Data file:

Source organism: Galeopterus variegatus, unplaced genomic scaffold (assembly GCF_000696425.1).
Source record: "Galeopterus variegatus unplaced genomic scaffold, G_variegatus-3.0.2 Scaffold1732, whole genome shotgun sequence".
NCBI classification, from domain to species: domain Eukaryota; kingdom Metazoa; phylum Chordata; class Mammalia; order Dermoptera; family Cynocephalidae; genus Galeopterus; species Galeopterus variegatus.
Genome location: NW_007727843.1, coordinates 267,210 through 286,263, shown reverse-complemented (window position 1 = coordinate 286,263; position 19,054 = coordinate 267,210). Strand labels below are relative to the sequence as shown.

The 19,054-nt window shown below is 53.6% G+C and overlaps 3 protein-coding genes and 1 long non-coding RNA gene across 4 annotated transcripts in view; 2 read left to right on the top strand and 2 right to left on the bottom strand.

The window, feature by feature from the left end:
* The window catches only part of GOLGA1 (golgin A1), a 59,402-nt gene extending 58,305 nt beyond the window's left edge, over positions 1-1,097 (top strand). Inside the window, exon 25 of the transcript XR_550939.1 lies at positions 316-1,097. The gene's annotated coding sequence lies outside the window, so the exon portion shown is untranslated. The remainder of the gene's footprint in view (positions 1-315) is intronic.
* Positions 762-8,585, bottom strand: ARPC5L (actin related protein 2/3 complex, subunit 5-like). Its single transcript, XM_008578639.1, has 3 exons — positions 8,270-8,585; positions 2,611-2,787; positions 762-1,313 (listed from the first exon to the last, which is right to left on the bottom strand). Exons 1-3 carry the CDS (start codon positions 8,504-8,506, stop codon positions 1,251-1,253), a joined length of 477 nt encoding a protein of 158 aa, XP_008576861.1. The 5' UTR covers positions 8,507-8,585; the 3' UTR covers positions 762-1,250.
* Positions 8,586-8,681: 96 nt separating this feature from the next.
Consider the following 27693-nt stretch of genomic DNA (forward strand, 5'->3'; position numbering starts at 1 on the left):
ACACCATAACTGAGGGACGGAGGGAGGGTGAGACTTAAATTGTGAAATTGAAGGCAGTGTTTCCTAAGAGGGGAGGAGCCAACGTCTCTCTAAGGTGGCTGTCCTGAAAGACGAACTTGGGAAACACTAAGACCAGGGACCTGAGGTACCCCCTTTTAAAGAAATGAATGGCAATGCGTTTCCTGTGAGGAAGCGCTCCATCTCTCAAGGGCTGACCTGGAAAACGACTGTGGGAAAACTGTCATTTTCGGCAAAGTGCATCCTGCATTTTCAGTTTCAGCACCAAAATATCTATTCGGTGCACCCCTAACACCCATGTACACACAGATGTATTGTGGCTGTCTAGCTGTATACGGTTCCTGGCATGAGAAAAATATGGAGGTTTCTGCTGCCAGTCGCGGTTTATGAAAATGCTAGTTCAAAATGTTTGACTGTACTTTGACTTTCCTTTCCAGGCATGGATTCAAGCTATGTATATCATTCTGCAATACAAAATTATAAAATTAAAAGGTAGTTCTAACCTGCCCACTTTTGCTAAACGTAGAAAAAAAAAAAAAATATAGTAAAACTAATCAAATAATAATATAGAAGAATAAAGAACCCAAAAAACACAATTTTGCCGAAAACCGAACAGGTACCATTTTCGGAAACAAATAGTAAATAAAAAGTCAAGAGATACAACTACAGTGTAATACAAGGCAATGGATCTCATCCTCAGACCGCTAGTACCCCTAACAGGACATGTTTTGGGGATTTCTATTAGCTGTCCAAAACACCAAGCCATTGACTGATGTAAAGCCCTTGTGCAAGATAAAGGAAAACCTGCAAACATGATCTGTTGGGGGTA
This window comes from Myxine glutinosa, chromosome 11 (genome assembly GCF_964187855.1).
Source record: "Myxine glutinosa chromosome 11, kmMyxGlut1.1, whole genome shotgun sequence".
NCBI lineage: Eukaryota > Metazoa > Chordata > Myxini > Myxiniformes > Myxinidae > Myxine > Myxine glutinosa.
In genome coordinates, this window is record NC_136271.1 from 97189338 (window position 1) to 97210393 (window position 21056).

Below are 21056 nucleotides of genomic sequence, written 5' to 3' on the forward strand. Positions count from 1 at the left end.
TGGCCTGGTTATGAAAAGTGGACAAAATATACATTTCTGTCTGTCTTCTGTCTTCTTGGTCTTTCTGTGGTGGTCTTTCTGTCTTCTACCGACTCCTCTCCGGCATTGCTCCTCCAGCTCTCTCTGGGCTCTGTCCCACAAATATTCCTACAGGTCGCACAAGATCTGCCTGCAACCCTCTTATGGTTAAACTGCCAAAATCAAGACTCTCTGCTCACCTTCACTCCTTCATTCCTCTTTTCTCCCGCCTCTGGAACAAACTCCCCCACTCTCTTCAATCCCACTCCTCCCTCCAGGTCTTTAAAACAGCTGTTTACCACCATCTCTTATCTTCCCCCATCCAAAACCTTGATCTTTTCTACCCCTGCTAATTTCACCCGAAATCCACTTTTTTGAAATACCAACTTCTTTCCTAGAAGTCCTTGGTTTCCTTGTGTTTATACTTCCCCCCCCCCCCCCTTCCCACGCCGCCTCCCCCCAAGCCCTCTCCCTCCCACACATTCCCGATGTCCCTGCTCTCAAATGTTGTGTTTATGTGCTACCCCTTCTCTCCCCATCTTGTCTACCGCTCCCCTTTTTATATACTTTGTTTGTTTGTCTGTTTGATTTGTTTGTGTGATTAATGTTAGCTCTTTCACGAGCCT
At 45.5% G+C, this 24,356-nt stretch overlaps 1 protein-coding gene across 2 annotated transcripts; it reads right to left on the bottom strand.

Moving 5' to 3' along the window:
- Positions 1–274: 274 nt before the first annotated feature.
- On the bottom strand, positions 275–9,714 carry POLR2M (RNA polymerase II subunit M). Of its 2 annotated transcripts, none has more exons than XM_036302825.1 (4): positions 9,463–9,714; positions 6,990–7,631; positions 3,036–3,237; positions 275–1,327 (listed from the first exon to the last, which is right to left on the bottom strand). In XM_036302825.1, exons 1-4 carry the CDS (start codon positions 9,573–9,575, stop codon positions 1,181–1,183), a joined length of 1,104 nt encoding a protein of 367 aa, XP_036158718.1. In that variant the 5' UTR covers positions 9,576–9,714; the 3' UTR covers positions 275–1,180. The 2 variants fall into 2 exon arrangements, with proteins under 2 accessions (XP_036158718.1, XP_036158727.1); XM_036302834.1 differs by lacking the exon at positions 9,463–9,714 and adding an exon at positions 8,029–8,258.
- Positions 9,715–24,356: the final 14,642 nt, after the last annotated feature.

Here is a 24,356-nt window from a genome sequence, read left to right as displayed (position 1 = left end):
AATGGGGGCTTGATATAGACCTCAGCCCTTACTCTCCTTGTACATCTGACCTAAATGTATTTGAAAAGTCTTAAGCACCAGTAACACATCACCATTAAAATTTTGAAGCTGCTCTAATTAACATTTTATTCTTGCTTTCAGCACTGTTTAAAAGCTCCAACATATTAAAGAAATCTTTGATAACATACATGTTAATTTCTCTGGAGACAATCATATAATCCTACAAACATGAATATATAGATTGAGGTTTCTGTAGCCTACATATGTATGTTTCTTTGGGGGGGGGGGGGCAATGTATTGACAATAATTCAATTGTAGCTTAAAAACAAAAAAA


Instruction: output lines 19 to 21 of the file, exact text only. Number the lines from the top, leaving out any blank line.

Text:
Moving 5' to 3' along the window:
- Positions 1–274: 274 nt before the first annotated feature.
- On the bottom strand, positions 275–9,714 carry POLR2M (RNA polymerase II subunit M). Of its 2 annotated transcripts, none has more exons than XM_036302825.1 (4): positions 9,463–9,714; positions 6,990–7,631; positions 3,036–3,237; positions 275–1,327 (listed from the first exon to the last, which is right to left on the bottom strand). In XM_036302825.1, exons 1-4 carry the CDS (start codon positions 9,573–9,575, stop codon positions 1,181–1,183), a joined length of 1,104 nt encoding a protein of 367 aa, XP_036158718.1. In that variant the 5' UTR covers positions 9,576–9,714; the 3' UTR covers positions 275–1,180. The 2 variants fall into 2 exon arrangements, with proteins under 2 accessions (XP_036158718.1, XP_036158727.1); XM_036302834.1 differs by lacking the exon at positions 9,463–9,714 and adding an exon at positions 8,029–8,258.